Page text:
Thoughtful Words

Workload Paralysis


The blueprint for our lives today often looks like this:

  1. Start your day thinking about all the tasks you need to accomplish in the 14-16 hours ahead of you.
  2. Fill your day with attempting to cross everything off your to-do list, while feeling inadequate, because there’s too much to do and not enough time.
  3. End your day feeling overwhelmed and full of anxiety over all that you did not get accomplished today because you were so busy doing everything else.
  4. Repeat daily.

I often have this thought:  I am overwhelmingly busy, but let me take on just one more thing because the more I do, the better I’ll appear. Being busy tends to be a badge of honor.  You’re “killing it” if you’re always busy.

Society tends to glorify having an overflowing workload. It is not glamorous to run around on a daily basis full of anxiety and angst, with a fake smile on your face while attempting to tackle a to-do list that is 3 miles long.  At the end of the day, when we tuck our energy-depleted selves into bed, our minds are still going… thinking about tomorrow’s to-do list, fretting over the items on today’s to-do list that did not get crossed off, and feeling a sense of failure because of not getting those things done. Busy is not all that it’s cracked up to be.

I regularly have to re-evaluate my busy-ness to ensure that I’m not wasting my time in an effort to appear like I’m doing it all, for the sake of receiving the so-called “compliment” of… “Wow, you’re so busy, how do you do it all?”  This should absolutely not be a compliment we strive for.  In fact, the busier I am, the less work I actually get done. So, if I appear to be “doing it all”, I assure you that I am not.

Some days, I find myself so overwhelmed with the day ahead of me, that I just don’t get anything done at all. I start to think about my to-do list all at once, my mind starts spinning, and I get paralyzed by the amount of work in front of me. In an attempt to not think about all the things I need to do, I distract myself – Facebook, Instagram, Blogs, YouTube – which snowballs into not getting anything done. Before I know it, hours have gone by and I have not done a damn thing.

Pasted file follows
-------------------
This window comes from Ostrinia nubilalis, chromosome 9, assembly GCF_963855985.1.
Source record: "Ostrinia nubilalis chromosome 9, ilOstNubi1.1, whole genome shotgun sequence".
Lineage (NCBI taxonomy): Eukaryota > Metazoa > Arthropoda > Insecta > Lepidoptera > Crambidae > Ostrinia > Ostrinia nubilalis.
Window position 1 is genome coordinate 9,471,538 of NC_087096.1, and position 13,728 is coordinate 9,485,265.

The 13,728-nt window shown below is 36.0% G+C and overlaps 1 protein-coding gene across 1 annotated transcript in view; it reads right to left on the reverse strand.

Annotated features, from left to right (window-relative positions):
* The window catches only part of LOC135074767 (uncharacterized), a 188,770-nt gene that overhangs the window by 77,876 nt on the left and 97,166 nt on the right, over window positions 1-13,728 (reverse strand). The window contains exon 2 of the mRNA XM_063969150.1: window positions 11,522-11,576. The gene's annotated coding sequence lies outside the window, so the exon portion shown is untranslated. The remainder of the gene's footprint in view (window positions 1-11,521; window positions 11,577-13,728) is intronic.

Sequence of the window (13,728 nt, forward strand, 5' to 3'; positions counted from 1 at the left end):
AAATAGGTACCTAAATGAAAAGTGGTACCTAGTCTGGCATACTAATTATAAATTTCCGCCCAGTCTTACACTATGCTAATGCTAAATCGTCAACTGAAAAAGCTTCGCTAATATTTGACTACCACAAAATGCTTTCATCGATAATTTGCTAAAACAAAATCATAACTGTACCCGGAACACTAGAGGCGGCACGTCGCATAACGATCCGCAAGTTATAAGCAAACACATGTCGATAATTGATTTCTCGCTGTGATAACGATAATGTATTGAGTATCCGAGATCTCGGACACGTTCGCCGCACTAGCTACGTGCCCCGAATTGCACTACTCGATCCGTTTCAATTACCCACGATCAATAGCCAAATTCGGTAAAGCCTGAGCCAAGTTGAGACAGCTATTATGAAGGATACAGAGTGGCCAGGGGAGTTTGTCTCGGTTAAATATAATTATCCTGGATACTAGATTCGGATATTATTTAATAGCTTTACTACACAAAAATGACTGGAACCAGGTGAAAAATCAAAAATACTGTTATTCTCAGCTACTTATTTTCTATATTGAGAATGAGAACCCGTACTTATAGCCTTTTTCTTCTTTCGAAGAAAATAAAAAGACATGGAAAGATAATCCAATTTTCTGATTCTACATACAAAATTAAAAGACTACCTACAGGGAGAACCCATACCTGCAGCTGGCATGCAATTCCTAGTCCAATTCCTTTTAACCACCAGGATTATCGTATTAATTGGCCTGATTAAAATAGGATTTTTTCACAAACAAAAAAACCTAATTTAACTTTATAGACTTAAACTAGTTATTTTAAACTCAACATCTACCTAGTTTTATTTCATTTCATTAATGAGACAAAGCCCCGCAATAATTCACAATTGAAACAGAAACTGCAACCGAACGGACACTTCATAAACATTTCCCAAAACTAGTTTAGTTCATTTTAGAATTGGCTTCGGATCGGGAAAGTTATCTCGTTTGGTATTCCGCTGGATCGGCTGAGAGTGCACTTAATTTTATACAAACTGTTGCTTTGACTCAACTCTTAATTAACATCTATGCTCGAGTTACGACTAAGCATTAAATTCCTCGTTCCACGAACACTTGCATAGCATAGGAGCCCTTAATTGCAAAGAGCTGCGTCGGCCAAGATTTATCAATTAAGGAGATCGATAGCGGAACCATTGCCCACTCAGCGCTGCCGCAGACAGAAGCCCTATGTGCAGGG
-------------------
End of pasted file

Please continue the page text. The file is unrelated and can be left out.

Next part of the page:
In analyzing this perceived laziness, I have realized that it’s not real laziness at all… it’s actually full on anxiety due to an overwhelming workload.

In an attempt to combat workload paralysis, I have re-evaluated my to-do lists by prioritizing what actually needs to be done. I don’t even entertain the idea of adding frivolous things to my list for the sole purpose of appearing “busy”. You wouldn’t believe how much shorter my lists are. I have also made sure to include down time each and every morning, for myself – I wake up an hour before the kids, sit in silence, cozy up with a blanket and my coffee, and write. I refuse to waste my time on anything that just makes me appear busy. Knowing my tasks ahead of me are serving a true purpose makes it easier to not get sucked in to the vicious workload paralysis cycle.

I spend less time ensuring the house is spotless and more time listening to my kids. I spend less time being the homework cop and more time encouraging my kids to work independently and teaching them to take responsibility for forgotten assignments. I spend less time surfing the web and more time writing. I spend less time primping myself and more time studying for important exams.

In this re-evaluation, I have summoned up a sort of anti-busy life. While I am certainly busy and I do have my overwhelmingly chaotic days, for the most part I feel fluid, focused, and less anxiety-ridden, making me not feel so busy. I actually get more done and I’m focused on each task at hand because my mind isn’t filled with thoughts about my never-ending to-do list.

By only doing what’s important to me, saying no to everything else, and always including time for myself, I have been able to pursue and accomplish things that truly matter to me.


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